Know who said that? Cardinal Ted McCarrick, on June 12, 2002.
I’m writing this to you, young man, but I’m also writing it to myself. You cannot imagine how much I need to believe this, to know that it is true. That sentimental saying you see on coffee mugs at gift shops? ‘Be Kind, For Everyone You See Is Fighting A Great Battle’?
Yeah, it’s true.
The one person you don’t see is fighting a great battle, too. Auden captured it:
You shall love your crooked neighbor
with your crooked heart
The number of people coming forward with sexual abuse claims against the Boy Scouts of America (BSA) was approaching 90,000 by the Monday deadline for filing such claims against the organization.
The Nov. 16 deadline was established by a Delaware bankruptcy court, where the BSA had filed as it sought to cope with lawsuit damages and to restructure.
The BSA spent millions of dollars advertising the deadline across the nation, and the claims have poured rivaling sexual abuse claims against the Catholic church. Abused in Scouting, a group of over 8,000 men who say they were abused in the Boy Scouts, said experts had expected over 50,000 claims.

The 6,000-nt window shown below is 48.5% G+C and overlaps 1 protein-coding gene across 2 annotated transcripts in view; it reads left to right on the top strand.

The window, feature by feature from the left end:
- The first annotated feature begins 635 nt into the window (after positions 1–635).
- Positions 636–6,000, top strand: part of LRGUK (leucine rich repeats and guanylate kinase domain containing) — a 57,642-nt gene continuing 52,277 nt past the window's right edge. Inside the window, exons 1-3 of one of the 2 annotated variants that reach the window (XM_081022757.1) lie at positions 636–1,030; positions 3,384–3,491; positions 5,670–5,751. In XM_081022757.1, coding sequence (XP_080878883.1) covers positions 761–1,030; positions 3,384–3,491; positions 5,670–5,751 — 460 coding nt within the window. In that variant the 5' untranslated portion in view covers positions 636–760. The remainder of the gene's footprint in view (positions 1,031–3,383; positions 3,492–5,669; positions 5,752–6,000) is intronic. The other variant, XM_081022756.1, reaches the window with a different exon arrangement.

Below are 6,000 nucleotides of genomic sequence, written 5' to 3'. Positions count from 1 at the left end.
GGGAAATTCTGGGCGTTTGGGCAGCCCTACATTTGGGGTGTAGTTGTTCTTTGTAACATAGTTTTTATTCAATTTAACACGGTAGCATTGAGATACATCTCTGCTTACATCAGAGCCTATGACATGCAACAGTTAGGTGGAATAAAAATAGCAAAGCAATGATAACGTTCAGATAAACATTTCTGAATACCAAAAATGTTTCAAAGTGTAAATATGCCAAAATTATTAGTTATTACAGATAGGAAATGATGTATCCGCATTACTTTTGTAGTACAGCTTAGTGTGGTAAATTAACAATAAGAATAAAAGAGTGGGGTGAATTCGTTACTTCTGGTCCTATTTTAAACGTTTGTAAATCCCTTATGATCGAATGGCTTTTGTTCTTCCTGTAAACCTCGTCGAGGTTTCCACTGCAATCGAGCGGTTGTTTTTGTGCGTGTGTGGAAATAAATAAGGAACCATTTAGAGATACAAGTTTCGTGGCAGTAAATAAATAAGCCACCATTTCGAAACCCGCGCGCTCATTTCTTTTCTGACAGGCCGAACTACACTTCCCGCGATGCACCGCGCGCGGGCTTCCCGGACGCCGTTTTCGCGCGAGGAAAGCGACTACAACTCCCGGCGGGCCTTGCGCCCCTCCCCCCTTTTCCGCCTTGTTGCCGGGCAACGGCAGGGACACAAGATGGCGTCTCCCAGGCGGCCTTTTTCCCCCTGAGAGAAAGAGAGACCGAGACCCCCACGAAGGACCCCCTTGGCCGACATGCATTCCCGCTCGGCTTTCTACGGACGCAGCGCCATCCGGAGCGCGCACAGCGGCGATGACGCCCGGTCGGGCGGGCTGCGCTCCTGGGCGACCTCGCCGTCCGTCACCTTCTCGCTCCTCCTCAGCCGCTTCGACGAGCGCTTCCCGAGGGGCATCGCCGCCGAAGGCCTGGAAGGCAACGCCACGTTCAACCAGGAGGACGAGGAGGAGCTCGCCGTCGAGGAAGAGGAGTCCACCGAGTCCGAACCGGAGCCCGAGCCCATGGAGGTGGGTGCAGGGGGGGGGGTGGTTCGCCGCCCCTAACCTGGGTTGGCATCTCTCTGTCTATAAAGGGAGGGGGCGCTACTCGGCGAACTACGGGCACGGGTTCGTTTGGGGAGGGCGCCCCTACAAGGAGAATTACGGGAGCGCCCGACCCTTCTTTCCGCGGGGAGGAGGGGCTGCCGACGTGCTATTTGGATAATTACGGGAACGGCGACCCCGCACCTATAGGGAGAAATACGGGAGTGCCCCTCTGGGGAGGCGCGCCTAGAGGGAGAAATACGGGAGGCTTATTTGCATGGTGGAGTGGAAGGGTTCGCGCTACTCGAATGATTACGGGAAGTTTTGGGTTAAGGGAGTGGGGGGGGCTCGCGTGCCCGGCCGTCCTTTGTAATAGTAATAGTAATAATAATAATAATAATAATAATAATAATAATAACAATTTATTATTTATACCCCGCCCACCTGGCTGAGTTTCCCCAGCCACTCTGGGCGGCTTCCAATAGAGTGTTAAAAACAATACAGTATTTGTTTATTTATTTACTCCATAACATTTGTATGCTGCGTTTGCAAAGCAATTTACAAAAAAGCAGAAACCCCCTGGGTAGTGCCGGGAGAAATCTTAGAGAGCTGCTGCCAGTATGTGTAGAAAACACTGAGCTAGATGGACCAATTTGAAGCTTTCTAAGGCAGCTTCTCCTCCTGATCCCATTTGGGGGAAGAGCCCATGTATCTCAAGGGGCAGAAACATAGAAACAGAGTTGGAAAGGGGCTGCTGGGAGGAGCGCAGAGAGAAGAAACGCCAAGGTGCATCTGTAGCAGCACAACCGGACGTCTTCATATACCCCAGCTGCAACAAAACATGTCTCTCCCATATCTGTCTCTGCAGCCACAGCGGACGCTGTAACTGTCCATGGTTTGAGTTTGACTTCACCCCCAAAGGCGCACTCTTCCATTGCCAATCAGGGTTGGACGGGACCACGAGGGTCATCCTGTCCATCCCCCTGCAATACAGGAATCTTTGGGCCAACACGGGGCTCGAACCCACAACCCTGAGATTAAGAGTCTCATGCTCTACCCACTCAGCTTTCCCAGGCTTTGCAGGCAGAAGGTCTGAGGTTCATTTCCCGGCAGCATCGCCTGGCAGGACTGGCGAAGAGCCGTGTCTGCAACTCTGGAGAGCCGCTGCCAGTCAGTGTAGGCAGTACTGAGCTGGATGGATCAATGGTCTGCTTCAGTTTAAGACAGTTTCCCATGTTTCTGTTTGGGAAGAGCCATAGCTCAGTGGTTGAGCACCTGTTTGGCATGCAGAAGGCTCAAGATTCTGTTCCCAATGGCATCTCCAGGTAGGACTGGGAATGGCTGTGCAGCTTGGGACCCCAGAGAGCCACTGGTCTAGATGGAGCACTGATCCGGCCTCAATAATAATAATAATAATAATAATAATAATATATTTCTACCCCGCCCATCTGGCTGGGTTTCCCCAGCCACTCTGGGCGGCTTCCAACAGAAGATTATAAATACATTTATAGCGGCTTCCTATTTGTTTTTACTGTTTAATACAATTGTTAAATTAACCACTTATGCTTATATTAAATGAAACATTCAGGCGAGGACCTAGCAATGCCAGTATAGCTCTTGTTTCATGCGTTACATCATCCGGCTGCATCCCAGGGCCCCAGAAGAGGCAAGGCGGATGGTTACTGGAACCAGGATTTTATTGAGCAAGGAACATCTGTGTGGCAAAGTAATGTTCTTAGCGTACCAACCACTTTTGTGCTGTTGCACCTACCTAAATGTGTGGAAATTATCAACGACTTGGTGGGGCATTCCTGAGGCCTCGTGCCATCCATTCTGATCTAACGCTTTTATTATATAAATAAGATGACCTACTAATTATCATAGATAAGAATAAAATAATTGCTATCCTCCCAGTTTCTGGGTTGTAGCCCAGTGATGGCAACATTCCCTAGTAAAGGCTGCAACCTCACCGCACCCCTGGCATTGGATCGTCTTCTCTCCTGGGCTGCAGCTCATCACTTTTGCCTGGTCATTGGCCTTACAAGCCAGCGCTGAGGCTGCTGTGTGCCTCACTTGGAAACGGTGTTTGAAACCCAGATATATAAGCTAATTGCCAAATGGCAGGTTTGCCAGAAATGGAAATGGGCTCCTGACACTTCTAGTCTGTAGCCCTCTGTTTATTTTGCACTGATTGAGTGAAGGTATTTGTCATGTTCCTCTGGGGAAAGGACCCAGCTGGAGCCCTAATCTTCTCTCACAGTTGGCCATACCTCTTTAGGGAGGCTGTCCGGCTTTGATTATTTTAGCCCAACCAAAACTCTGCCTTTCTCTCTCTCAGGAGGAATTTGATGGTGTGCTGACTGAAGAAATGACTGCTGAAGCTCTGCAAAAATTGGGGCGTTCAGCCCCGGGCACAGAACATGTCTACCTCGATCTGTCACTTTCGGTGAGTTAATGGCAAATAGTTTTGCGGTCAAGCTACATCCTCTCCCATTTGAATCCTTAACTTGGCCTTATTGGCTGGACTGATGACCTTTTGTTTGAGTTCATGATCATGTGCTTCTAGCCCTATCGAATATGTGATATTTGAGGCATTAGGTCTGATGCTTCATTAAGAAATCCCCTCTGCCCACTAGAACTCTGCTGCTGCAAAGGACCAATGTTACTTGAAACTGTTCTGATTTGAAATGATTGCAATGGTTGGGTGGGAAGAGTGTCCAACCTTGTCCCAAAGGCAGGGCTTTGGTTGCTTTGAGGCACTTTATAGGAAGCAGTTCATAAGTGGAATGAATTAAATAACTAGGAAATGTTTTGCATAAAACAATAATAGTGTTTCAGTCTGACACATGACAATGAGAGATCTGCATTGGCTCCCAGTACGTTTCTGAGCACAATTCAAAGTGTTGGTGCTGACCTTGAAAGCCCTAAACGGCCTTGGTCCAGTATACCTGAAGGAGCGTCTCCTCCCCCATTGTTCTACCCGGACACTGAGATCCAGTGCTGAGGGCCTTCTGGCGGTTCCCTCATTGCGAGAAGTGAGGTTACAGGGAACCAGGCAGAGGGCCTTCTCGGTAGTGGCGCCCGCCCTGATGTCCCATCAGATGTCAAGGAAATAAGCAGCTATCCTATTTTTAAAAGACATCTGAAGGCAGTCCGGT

“I knew there were a lot of cases,” Paul Mones, an attorney involved in BSA sexual abuse cases for nearly 20 years, told The New York Times. “I never contemplated it would be a number close to this.”
How much money claimants will eventually receive from the Boy Scouts will depend on the size of a compensation fund the bankruptcy court will establish and the length and severity of the abuse suffered by the individuals making claims against the organization.
The BSA national organization, insurers, and local councils will all contribute to a compensation fund for victims.
The BSA said it was “devastated by the number of lives impacted by past abuse in Scouting and moved by the bravery of those who came forward.”